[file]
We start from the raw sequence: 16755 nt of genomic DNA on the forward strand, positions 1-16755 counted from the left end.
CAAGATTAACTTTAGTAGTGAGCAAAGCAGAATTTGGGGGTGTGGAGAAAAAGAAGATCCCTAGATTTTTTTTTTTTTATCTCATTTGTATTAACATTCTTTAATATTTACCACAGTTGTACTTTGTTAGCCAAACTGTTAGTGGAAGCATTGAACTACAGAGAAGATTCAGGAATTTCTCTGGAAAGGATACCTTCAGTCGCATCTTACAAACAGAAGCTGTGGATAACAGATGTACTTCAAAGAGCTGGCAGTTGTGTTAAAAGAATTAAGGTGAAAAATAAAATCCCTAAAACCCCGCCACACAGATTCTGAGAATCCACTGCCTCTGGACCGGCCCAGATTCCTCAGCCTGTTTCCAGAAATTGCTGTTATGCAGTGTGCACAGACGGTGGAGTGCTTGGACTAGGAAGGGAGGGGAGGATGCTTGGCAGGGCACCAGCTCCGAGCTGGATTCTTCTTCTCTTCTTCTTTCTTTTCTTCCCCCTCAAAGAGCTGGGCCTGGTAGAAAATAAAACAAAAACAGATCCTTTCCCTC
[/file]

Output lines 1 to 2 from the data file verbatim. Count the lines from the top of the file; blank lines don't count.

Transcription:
We start from the raw sequence: 16755 nt of genomic DNA on the forward strand, positions 1-16755 counted from the left end.
CAAGATTAACTTTAGTAGTGAGCAAAGCAGAATTTGGGGGTGTGGAGAAAAAGAAGATCCCTAGATTTTTTTTTTTTTATCTCATTTGTATTAACATTCTTTAATATTTACCACAGTTGTACTTTGTTAGCCAAACTGTTAGTGGAAGCATTGAACTACAGAGAAGATTCAGGAATTTCTCTGGAAAGGATACCTTCAGTCGCATCTTACAAACAGAAGCTGTGGATAACAGATGTACTTCAAAGAGCTGGCAGTTGTGTTAAAAGAATTAAGGTGAAAAATAAAATCCCTAAAACCCCGCCACACAGATTCTGAGAATCCACTGCCTCTGGACCGGCCCAGATTCCTCAGCCTGTTTCCAGAAATTGCTGTTATGCAGTGTGCACAGACGGTGGAGTGCTTGGACTAGGAAGGGAGGGGAGGATGCTTGGCAGGGCACCAGCTCCGAGCTGGATTCTTCTTCTCTTCTTCTTTCTTTTCTTCCCCCTCAAAGAGCTGGGCCTGGTAGAAAATAAAACAAAAACAGATCCTTTCCCTC